New Jersey Democratic Gov. Phil Murphy’s office dismissed objections raised by public health officials last year who warned his administration’s directive jamming COVID-infected patients into nursing homes would wreak havoc on the state’s most vulnerable population.
“The conversation was tense,” NJ.com reported Sunday about a March 31, 2020 conference call where New Jersey Health Commissioner Judith Persichilli was offering instructions to admit COVID patients into long-term care facilities to hundreds of operators.
While she made it clear that they would be required to assign separate staff and separate them from other residents — or to let the state know right away if that was not possible — the exasperation on the other end of the phone was palpable.
“Patients will die,” an unidentified administrator declared, according to a recording of the outspoken meeting obtained by NJ Advance Media. “You understand that by asking us to take COVID patients, by demanding we take COVID patients, that patients will die in nursing homes that wouldn’t have otherwise died had we screened them out.”
State health officials moved forward with the orders anyway under Murphy’s blessing.
“No patient/resident shall be denied re-admission or admission to the post-acute care setting solely based on a confirmed diagnosis of COVID-19,” read the March 31 order from Persichilli. “Post-acute care facilities are prohibited from requiring a hospitalized patient/resident who is determined medically stable to be tested for COVID-19 prior to admission or readmission.”
By the end of May, more than 40 percent of the state’s COVID deaths were tied to long-term care facilities, with 1 in 13 patients who remained in such care at the start of the pandemic dead. The nursing home death toll, which neared 5,500 by June, according to the local New Jersey paper, competed with New York’s public total of nearly 6,500 patients dead from Democratic Gov. Andrew Cuomo implementing the same policy. Subsequent reporting in recent weeks shows, however, that Cuomo manipulated the data to severely undercount the number of COVD deaths in nursing homes in his state, revealing a more accurate total of more than 15,000.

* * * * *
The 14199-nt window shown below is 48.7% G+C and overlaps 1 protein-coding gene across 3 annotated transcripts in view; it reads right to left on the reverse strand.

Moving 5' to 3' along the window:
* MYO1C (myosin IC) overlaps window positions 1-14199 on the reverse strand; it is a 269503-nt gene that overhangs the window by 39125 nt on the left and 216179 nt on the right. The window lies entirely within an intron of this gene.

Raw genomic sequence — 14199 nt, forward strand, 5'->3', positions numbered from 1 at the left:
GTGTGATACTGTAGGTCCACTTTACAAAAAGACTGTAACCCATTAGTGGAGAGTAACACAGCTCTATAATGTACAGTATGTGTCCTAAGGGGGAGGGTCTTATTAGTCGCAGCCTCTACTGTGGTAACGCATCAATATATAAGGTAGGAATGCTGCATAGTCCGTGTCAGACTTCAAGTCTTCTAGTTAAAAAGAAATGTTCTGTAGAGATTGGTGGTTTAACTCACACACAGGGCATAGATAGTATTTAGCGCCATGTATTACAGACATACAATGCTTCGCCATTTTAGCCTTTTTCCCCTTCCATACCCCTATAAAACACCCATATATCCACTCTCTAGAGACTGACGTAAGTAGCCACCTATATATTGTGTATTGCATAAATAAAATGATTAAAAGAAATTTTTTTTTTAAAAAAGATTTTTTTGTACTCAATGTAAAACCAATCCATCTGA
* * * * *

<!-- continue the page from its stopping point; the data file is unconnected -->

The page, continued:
Now New Jersey Republican lawmakers are demanding answers, with hearings held in early March, as the nursing home death toll in the state with the highest coronavirus fatality rate in the country neared 8,000.
“Apparently, nobody gives a damn about this loss of life,” Republican state Sen. Declan O’Scanlon railed against state health administrators. “That is shameful.”
At this point, Cuomo has been the state leader dominating headlines for disastrous nursing home policies that directed long-term care facilities housing the pandemic’s most vulnerable to open their doors to the coronavirus patients who infected others. At least four other Democratic governors, however, implemented the same deadly measures including New Jersey’s Phil Murphy, Michigan’s Gretchen Whitmer, Minnesota’s Tim Walz, and Pennsylvania’s Tom Wolf. The policies benefitted the hospital lobby as facilities were able to offload COVID-patients to treat more profitable sick people.
New York and New Jersey, which have each embraced some of the strictest lockdowns in the country, share the No. 1 and 2 spots for highest COVID-19 fatality rates in the country, with more than 73,000 deaths across the two mid-Atlantic states.
Cuomo, who has also now been accused of sexual misconduct by half a dozen women, faces calls for impeachment from state Democrats including New York’s two U.S. senators and prominent members of the congressional delegation. A federal probe into Cuomo’s nursing home scandal, an issue long-raised by conservative media throughout the entire pandemic, has also hampered Cuomo’s efforts to govern.
Whitmer, dubbed the “Andrew Cuomo of the Midwest,” now faces potential criminal charges of her own as the governor’s health department refuses data that could offer insight into her state’s nursing home policy.